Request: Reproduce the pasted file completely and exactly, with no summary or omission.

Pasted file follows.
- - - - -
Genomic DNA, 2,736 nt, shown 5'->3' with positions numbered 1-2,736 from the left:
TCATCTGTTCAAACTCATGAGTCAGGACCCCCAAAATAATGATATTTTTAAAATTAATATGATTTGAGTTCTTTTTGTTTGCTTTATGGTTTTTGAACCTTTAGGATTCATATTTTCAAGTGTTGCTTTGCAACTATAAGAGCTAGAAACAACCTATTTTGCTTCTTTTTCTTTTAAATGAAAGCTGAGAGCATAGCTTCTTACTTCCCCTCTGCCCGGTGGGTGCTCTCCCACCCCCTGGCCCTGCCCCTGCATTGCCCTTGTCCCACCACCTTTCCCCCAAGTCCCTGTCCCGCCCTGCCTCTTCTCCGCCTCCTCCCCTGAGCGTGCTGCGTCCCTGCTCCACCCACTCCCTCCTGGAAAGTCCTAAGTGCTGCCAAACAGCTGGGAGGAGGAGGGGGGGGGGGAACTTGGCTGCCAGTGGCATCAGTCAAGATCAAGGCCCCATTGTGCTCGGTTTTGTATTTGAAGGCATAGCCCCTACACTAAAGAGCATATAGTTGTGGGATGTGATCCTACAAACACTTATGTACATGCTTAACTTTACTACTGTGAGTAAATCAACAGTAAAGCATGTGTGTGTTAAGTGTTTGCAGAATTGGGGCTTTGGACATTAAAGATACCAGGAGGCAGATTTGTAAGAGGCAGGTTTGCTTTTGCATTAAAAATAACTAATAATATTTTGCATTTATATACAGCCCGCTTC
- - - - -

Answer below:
Genomic DNA, 2,736 nt, shown 5'->3' with positions numbered 1-2,736 from the left:
TCATCTGTTCAAACTCATGAGTCAGGACCCCCAAAATAATGATATTTTTAAAATTAATATGATTTGAGTTCTTTTTGTTTGCTTTATGGTTTTTGAACCTTTAGGATTCATATTTTCAAGTGTTGCTTTGCAACTATAAGAGCTAGAAACAACCTATTTTGCTTCTTTTTCTTTTAAATGAAAGCTGAGAGCATAGCTTCTTACTTCCCCTCTGCCCGGTGGGTGCTCTCCCACCCCCTGGCCCTGCCCCTGCATTGCCCTTGTCCCACCACCTTTCCCCCAAGTCCCTGTCCCGCCCTGCCTCTTCTCCGCCTCCTCCCCTGAGCGTGCTGCGTCCCTGCTCCACCCACTCCCTCCTGGAAAGTCCTAAGTGCTGCCAAACAGCTGGGAGGAGGAGGGGGGGGGGGAACTTGGCTGCCAGTGGCATCAGTCAAGATCAAGGCCCCATTGTGCTCGGTTTTGTATTTGAAGGCATAGCCCCTACACTAAAGAGCATATAGTTGTGGGATGTGATCCTACAAACACTTATGTACATGCTTAACTTTACTACTGTGAGTAAATCAACAGTAAAGCATGTGTGTGTTAAGTGTTTGCAGAATTGGGGCTTTGGACATTAAAGATACCAGGAGGCAGATTTGTAAGAGGCAGGTTTGCTTTTGCATTAAAAATAACTAATAATATTTTGCATTTATATACAGCCCGCTTC